The GAO report accurately underscores the core issues observed by this author in his work with community water systems. The protection of our drinking water is an extremely challenging task. The next article in this series will focus on the methodologies available to identify security risk and will examine the pros and cons of each of the methodologies in terms of risk identification and the cost of implementation. In closing, to meet the security mission, community water system directors must consider the entire spectrum of threats that their organizations face. The war against terrorism provides unique opportunities to improve the effectiveness of security programs and reduce the consequences associated with security or criminal attacks. Next month, we'll look at current insights for seizing that opportunity and improving water utility security.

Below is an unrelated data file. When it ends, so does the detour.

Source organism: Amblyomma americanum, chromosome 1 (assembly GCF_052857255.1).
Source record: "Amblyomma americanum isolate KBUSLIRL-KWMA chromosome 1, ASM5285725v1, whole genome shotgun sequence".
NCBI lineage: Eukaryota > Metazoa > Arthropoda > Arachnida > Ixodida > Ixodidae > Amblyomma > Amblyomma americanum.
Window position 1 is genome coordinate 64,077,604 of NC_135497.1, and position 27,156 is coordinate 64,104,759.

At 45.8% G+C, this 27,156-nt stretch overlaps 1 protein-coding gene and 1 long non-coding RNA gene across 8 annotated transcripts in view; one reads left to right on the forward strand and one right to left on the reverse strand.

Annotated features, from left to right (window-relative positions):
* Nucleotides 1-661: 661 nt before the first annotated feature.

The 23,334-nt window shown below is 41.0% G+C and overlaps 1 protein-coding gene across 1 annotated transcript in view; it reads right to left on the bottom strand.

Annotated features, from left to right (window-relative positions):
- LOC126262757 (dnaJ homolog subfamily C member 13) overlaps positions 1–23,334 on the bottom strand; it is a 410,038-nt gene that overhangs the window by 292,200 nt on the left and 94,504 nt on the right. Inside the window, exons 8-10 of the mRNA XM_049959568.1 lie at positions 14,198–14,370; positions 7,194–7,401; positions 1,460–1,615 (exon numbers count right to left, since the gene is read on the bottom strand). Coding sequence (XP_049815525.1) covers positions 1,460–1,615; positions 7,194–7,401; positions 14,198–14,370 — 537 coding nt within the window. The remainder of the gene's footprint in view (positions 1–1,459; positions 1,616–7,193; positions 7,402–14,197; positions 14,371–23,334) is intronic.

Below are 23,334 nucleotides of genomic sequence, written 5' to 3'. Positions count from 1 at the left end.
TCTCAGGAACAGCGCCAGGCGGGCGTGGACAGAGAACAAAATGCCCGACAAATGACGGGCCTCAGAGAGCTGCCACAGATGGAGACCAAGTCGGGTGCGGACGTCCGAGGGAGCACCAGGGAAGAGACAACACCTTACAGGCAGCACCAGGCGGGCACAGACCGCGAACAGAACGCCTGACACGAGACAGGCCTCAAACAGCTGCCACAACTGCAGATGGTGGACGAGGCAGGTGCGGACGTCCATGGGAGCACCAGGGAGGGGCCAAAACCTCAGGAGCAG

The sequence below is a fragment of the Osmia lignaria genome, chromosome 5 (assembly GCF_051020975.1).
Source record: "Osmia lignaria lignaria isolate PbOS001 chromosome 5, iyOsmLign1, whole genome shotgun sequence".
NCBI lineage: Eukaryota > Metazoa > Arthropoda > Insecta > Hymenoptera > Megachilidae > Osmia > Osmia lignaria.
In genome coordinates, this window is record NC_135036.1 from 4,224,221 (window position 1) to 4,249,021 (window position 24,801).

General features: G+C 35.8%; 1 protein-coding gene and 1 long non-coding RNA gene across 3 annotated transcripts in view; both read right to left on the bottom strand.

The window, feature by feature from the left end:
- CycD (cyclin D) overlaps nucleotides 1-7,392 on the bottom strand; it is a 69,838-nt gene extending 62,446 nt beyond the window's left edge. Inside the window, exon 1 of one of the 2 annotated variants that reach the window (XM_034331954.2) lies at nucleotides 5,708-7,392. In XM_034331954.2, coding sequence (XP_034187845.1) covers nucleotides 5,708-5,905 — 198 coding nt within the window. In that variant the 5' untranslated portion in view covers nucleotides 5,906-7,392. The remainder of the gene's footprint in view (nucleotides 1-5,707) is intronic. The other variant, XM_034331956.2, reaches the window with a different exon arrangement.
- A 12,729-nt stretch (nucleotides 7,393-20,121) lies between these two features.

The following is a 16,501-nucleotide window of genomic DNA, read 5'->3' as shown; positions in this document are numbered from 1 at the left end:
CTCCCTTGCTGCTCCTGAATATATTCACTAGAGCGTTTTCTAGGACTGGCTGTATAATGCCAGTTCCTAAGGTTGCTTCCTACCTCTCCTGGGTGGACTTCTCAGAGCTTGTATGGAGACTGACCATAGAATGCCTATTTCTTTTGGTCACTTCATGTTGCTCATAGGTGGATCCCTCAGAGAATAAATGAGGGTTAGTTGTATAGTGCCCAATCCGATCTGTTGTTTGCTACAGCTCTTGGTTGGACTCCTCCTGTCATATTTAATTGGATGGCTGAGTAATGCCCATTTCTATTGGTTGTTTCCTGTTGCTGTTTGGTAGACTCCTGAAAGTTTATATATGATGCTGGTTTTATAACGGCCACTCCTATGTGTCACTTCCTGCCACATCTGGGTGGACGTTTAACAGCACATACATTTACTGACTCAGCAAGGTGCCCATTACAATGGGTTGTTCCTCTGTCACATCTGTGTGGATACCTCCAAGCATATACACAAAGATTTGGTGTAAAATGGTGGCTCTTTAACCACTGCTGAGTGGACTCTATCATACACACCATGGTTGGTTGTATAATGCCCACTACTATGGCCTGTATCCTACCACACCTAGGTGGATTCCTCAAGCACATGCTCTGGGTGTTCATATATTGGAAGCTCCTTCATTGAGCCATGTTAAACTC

About the author: Frank Pisciotta is president of Business Protection Specialists, an international security consulting firm headquartered in Canandaigua, N.Y. Business Protection Specialists Inc. has assisted community water system clients in preventing security incidents and crime since 1990. He was recently named by the IAPSC as its eighth CSC (Certified Security Consultant) in the United States and is a member of the Institute of Internal Auditors. He is an ASIS member who achieved his CPP in 1994. He can be reached via email at firstname.lastname@example.org.